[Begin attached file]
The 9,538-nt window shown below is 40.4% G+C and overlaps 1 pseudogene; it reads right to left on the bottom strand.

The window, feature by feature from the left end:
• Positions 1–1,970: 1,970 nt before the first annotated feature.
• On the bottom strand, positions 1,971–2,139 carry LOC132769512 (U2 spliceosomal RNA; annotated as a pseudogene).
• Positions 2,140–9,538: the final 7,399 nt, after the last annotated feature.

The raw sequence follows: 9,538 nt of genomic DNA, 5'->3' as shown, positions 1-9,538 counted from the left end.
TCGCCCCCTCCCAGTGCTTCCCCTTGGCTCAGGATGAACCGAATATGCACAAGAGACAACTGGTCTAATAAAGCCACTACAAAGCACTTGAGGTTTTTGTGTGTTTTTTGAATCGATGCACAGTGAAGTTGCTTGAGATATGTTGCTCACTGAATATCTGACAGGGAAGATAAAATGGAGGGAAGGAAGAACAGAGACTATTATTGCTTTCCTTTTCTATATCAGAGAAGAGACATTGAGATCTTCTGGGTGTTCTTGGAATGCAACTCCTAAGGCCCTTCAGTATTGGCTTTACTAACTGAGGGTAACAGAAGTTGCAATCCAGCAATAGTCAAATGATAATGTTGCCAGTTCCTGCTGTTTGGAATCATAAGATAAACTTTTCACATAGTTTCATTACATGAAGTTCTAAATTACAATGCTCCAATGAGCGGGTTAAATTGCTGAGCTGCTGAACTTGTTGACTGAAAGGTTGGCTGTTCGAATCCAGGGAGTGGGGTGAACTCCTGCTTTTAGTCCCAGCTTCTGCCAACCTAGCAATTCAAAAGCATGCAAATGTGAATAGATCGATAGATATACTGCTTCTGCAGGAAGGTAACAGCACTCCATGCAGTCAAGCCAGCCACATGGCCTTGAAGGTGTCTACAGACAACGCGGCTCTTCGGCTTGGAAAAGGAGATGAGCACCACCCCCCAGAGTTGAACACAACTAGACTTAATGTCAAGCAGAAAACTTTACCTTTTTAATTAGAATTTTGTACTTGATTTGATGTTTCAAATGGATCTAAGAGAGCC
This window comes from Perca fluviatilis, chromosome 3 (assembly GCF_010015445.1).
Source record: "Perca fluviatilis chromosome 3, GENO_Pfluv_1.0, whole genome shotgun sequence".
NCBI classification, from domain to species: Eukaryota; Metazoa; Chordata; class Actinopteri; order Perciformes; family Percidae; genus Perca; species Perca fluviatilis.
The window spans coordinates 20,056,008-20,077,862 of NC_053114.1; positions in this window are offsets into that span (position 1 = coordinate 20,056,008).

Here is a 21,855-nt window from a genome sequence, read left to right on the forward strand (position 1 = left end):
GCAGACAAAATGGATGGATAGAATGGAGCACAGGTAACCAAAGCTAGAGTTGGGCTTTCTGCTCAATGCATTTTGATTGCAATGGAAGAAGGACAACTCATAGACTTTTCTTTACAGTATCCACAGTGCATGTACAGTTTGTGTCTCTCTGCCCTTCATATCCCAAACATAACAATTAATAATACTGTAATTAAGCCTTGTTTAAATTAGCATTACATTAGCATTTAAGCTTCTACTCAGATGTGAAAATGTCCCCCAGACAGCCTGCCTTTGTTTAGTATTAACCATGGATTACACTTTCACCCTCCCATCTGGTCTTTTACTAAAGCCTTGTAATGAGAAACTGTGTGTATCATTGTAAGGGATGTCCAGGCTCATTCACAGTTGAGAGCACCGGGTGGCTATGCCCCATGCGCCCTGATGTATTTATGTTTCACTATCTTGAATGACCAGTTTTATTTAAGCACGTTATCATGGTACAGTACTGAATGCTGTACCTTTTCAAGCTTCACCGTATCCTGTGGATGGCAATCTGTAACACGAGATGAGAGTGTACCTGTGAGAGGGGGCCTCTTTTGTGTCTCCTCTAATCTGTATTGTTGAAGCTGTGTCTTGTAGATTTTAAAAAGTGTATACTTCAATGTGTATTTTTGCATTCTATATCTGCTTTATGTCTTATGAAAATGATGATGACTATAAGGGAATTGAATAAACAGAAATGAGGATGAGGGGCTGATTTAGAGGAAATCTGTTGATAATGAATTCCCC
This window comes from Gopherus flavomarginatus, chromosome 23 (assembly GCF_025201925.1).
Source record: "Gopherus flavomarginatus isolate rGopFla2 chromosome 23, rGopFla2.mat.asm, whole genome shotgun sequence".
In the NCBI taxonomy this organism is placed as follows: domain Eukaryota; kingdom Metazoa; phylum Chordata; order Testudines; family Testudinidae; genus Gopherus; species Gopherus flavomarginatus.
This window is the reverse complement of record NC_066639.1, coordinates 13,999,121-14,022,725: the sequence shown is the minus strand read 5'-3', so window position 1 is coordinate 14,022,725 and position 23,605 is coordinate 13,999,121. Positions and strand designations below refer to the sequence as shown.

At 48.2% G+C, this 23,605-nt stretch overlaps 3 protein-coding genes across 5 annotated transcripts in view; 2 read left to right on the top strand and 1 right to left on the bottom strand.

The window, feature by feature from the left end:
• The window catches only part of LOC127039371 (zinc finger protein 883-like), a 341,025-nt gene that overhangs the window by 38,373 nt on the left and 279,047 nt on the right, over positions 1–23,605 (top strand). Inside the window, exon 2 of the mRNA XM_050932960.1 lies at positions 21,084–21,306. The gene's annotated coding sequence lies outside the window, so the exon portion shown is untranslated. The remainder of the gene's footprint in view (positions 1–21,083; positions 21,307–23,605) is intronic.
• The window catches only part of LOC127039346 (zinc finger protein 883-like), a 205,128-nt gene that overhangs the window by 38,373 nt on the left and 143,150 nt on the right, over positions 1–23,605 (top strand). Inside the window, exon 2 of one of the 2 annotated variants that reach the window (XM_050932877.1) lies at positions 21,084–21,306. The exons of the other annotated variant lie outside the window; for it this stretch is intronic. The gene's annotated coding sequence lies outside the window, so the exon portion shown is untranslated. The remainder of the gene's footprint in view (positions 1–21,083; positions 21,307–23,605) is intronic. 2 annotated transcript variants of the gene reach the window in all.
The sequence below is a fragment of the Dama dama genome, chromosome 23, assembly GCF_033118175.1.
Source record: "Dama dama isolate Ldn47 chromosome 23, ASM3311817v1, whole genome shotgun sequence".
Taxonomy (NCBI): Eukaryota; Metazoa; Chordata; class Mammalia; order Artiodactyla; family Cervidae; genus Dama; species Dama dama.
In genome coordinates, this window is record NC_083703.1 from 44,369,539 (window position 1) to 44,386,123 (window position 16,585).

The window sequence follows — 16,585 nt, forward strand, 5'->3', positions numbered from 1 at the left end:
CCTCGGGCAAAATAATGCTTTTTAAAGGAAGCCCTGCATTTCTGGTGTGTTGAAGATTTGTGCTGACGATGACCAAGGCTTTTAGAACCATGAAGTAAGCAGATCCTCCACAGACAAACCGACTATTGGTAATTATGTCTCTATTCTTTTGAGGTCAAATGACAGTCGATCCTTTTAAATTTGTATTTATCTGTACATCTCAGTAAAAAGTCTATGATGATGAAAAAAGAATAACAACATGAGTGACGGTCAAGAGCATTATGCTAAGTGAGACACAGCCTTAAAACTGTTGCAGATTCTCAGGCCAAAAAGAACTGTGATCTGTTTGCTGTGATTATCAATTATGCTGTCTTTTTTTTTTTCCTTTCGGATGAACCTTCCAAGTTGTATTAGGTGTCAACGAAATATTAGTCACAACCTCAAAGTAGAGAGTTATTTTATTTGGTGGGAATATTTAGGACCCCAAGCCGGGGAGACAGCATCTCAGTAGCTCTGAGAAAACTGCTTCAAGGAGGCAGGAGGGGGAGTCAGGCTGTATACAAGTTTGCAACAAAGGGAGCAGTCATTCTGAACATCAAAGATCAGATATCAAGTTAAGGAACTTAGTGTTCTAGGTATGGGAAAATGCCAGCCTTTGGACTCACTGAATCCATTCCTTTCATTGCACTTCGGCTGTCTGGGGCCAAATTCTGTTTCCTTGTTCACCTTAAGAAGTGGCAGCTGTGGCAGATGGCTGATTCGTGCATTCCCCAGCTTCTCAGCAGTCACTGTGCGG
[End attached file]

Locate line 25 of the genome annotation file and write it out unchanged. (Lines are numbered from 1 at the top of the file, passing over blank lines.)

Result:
In genome coordinates, this window is record NC_083703.1 from 44,369,539 (window position 1) to 44,386,123 (window position 16,585).